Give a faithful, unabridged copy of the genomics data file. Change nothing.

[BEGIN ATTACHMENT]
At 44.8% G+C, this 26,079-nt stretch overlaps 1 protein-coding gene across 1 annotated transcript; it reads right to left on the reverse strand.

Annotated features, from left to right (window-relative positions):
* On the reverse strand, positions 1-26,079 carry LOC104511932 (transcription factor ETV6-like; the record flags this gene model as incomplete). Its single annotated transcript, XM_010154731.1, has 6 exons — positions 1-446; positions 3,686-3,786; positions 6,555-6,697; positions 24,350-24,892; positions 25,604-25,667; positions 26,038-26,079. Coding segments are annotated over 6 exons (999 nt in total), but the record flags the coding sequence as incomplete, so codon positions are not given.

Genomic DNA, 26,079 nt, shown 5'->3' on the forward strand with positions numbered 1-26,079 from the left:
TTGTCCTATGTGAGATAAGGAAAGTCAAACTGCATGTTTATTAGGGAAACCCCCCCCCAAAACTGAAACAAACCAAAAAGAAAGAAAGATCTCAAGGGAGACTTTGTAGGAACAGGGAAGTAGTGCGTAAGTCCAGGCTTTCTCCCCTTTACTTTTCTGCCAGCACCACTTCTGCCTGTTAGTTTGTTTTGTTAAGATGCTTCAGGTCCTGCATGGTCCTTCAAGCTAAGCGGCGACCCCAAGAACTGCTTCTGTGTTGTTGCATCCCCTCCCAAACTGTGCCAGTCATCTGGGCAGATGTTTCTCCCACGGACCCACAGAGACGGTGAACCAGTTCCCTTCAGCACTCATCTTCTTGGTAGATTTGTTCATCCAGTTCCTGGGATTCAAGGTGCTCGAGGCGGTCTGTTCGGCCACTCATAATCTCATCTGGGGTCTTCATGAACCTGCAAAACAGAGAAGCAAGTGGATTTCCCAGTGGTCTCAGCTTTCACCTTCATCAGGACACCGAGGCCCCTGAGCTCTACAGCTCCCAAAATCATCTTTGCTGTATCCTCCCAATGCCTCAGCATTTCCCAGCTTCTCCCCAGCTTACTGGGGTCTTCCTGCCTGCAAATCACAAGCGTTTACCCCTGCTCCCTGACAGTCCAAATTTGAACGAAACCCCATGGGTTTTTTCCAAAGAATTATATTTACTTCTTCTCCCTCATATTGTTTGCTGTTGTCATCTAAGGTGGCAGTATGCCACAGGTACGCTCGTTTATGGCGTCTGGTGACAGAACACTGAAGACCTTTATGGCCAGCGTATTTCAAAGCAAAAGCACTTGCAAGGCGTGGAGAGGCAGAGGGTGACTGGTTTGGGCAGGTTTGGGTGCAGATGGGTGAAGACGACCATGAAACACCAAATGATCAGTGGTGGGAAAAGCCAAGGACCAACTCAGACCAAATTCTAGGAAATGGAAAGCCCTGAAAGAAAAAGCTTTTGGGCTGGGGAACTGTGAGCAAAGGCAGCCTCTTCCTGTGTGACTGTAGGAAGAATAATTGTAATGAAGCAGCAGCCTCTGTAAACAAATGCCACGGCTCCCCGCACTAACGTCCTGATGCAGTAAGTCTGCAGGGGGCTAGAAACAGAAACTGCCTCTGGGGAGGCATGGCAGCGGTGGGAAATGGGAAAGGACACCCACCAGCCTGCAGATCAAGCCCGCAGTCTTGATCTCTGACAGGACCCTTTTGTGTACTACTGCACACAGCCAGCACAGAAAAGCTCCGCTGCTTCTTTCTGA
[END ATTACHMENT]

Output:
At 44.8% G+C, this 26,079-nt stretch overlaps 1 protein-coding gene across 1 annotated transcript; it reads right to left on the reverse strand.

Annotated features, from left to right (window-relative positions):
* On the reverse strand, positions 1-26,079 carry LOC104511932 (transcription factor ETV6-like; the record flags this gene model as incomplete). Its single annotated transcript, XM_010154731.1, has 6 exons — positions 1-446; positions 3,686-3,786; positions 6,555-6,697; positions 24,350-24,892; positions 25,604-25,667; positions 26,038-26,079. Coding segments are annotated over 6 exons (999 nt in total), but the record flags the coding sequence as incomplete, so codon positions are not given.

Genomic DNA, 26,079 nt, shown 5'->3' on the forward strand with positions numbered 1-26,079 from the left:
TTGTCCTATGTGAGATAAGGAAAGTCAAACTGCATGTTTATTAGGGAAACCCCCCCCCAAAACTGAAACAAACCAAAAAGAAAGAAAGATCTCAAGGGAGACTTTGTAGGAACAGGGAAGTAGTGCGTAAGTCCAGGCTTTCTCCCCTTTACTTTTCTGCCAGCACCACTTCTGCCTGTTAGTTTGTTTTGTTAAGATGCTTCAGGTCCTGCATGGTCCTTCAAGCTAAGCGGCGACCCCAAGAACTGCTTCTGTGTTGTTGCATCCCCTCCCAAACTGTGCCAGTCATCTGGGCAGATGTTTCTCCCACGGACCCACAGAGACGGTGAACCAGTTCCCTTCAGCACTCATCTTCTTGGTAGATTTGTTCATCCAGTTCCTGGGATTCAAGGTGCTCGAGGCGGTCTGTTCGGCCACTCATAATCTCATCTGGGGTCTTCATGAACCTGCAAAACAGAGAAGCAAGTGGATTTCCCAGTGGTCTCAGCTTTCACCTTCATCAGGACACCGAGGCCCCTGAGCTCTACAGCTCCCAAAATCATCTTTGCTGTATCCTCCCAATGCCTCAGCATTTCCCAGCTTCTCCCCAGCTTACTGGGGTCTTCCTGCCTGCAAATCACAAGCGTTTACCCCTGCTCCCTGACAGTCCAAATTTGAACGAAACCCCATGGGTTTTTTCCAAAGAATTATATTTACTTCTTCTCCCTCATATTGTTTGCTGTTGTCATCTAAGGTGGCAGTATGCCACAGGTACGCTCGTTTATGGCGTCTGGTGACAGAACACTGAAGACCTTTATGGCCAGCGTATTTCAAAGCAAAAGCACTTGCAAGGCGTGGAGAGGCAGAGGGTGACTGGTTTGGGCAGGTTTGGGTGCAGATGGGTGAAGACGACCATGAAACACCAAATGATCAGTGGTGGGAAAAGCCAAGGACCAACTCAGACCAAATTCTAGGAAATGGAAAGCCCTGAAAGAAAAAGCTTTTGGGCTGGGGAACTGTGAGCAAAGGCAGCCTCTTCCTGTGTGACTGTAGGAAGAATAATTGTAATGAAGCAGCAGCCTCTGTAAACAAATGCCACGGCTCCCCGCACTAACGTCCTGATGCAGTAAGTCTGCAGGGGGCTAGAAACAGAAACTGCCTCTGGGGAGGCATGGCAGCGGTGGGAAATGGGAAAGGACACCCACCAGCCTGCAGATCAAGCCCGCAGTCTTGATCTCTGACAGGACCCTTTTGTGTACTACTGCACACAGCCAGCACAGAAAAGCTCCGCTGCTTCTTTCTGA